Sign in front of "Camat office" where we installed site KPAR...also the site of hilarious awkwardness.
The compulsory team photo after install. Ol' Larry looking dirty.  Village leader in the tiedye shirt, Ule behind him in red, the Camat officer behind me was a post-pounding master, Cooper hanging on to Umbu and the guy who will be weeding the site over time.
Then it was time to leave Waingapu to get to the other side of the island.  The main road in Sumba traverses the high axis of topography that runs parallel to the north and south sides of the islands.  No problem, we just made sure to travel during the day (there are reports of pirates that rob people at night along this road) and see what happened once we arrived in Waitabula, the NW population center.  Amidst consistent talk that our preferred install site (Kodi village, 30 km west of Waitabula) was not safe - land disputes, legends of beheadings, robbery, conflict between levels of government - we opted to find a site closer to Waitabula.  We arrived at the government affairs office at 3:05pm, finding that they closed at 3.  Great.  We took a stab at trying to talk with a nearby village leader only to find him cold as ice (oh, how we would love to have some ice...) because we did not have any local documentation supporting our project.  ARRGH.  Our next attempt was to go to the local police.  This is something we do in any case so we can inform them of our presence and establish a record to support any potential future problems.  The meeting was much better than a simple meet, greet, and letter delivery - they started brainstorming about where we might be welcomed and came up with an excellent option, a local Camat office.  We passed them some cigarettes (local currency) and set out to talk with the Camat.  He was amenable on the condition that we would talk with the Bupati and government affairs the next day, and we went out to his office to verify that is would be a good location.  It was/is a good location, transforming our mental state from completely defeated to optimistic over the course of about an hour.  No problem.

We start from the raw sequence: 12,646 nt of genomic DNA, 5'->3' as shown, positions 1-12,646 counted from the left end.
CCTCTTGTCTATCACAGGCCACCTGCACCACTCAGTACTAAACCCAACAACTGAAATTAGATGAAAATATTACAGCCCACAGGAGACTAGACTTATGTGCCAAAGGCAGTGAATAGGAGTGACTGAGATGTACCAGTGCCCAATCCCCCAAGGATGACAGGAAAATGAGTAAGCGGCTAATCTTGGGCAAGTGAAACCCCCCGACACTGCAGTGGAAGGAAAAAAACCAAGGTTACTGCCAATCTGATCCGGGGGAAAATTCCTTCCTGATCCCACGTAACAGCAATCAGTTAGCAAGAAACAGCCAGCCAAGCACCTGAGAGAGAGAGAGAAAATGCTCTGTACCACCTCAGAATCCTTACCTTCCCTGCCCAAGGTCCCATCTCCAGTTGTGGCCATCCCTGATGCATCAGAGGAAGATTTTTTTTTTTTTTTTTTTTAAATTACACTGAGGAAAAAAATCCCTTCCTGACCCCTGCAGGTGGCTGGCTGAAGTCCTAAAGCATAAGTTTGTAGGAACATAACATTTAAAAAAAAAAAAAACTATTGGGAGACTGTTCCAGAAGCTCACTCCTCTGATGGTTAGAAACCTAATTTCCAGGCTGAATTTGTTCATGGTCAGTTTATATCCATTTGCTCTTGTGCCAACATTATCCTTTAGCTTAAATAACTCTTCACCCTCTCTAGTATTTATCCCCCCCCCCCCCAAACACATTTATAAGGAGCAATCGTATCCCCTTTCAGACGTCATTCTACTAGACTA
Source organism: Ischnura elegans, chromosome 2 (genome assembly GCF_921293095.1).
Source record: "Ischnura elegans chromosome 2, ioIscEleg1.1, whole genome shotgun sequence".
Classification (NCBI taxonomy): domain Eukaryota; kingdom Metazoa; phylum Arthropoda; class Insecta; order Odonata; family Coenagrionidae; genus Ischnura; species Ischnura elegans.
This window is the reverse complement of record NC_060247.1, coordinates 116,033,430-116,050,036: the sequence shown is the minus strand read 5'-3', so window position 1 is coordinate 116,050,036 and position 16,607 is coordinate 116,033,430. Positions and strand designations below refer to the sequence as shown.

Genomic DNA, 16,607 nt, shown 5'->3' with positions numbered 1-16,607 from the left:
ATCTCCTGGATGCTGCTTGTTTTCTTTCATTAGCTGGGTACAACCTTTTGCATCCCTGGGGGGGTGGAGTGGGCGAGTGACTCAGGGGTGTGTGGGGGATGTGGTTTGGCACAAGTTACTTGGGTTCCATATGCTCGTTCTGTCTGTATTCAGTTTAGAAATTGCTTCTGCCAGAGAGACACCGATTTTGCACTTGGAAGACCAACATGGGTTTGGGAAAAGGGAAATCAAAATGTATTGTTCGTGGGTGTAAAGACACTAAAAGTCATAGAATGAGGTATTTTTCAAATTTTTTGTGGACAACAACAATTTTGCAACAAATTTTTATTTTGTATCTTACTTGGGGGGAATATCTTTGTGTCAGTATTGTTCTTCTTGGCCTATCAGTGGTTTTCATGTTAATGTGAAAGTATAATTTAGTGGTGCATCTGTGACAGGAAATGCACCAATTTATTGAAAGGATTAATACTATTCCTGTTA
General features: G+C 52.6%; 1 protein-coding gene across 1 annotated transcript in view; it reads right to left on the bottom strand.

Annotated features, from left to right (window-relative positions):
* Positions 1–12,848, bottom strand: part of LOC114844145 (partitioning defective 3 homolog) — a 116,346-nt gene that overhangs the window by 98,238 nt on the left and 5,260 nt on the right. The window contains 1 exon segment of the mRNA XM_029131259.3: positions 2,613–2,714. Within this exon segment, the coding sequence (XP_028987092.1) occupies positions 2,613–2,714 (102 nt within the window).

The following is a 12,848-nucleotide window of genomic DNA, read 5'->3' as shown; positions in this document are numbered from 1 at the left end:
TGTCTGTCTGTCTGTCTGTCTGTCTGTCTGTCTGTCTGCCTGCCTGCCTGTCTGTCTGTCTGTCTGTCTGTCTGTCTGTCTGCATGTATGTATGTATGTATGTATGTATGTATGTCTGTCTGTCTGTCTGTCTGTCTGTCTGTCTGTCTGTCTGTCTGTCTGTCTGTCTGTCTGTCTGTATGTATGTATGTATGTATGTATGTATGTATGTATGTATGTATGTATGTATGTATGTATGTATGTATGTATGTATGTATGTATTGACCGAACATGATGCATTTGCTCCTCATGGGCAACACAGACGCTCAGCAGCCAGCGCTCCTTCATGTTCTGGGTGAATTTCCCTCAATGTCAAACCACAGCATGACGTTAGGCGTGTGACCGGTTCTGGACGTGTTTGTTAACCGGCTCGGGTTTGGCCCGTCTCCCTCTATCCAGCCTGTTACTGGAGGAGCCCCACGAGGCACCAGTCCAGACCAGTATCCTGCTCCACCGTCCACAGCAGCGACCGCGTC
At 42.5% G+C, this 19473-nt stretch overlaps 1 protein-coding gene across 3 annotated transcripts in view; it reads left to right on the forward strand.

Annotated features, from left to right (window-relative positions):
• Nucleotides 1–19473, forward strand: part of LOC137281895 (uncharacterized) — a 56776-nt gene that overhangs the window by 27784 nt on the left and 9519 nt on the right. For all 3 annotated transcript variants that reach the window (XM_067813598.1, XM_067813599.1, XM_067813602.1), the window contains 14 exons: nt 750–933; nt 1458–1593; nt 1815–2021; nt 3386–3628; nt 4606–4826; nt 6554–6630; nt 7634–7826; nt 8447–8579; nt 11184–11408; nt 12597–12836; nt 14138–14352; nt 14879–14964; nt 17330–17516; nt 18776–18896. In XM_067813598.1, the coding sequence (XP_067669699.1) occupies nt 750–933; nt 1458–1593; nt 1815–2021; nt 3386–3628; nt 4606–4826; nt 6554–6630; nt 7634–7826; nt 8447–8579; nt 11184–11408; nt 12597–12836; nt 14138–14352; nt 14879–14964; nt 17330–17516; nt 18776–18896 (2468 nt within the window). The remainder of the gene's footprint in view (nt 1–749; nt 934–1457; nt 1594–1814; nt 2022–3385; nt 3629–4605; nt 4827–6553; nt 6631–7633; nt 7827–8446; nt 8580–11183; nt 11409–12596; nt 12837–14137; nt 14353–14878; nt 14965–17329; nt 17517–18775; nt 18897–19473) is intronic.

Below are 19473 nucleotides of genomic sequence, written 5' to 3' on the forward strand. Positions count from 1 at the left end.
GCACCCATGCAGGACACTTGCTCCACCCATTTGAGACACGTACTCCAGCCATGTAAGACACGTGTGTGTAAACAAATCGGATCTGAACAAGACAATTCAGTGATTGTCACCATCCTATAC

After prepping for install, we the Bupati in Waitabula and received informal permission to go ahead.  Again, the well-oiled (and sweaty) machine handled business.  Ohhhh yeah.  We named the site BULE to provide ourselves with a trivial bit of comedic relief.  Recall that bule is the Indonesian term for "white person" that does not hold negative connotation.  Hence the following logic: Waitabula is close enough to Waitabule, Watiabule sounds a lot like "white boy," Cooper and I are definitely "white boys" and bules at the same time.  You best believe that we stand out everywhere we go, probably because Cooper likes to wear his "suns out, guns out" cutoff shirt when we travel. 

Coop delivering the bule dance at station BULE.  He is sending a wicked south-to-north pulse to the sensor to demonstrate what the equipment does.  This is always a moment of intrigue for the locals to finally see how it works.
So, back to Kupang.  We made it to the airport on time, said goodbye to our awesome driver and friend Ule, and checked our tools and bags in to the flight.  Also, GO GIANTS!!!!!!!!!!!!!!!!!!!

Flying back to Kupang over central Sumba.  Station NAPU is down there close to the northern tip of the island, listening to the Earth's secrets...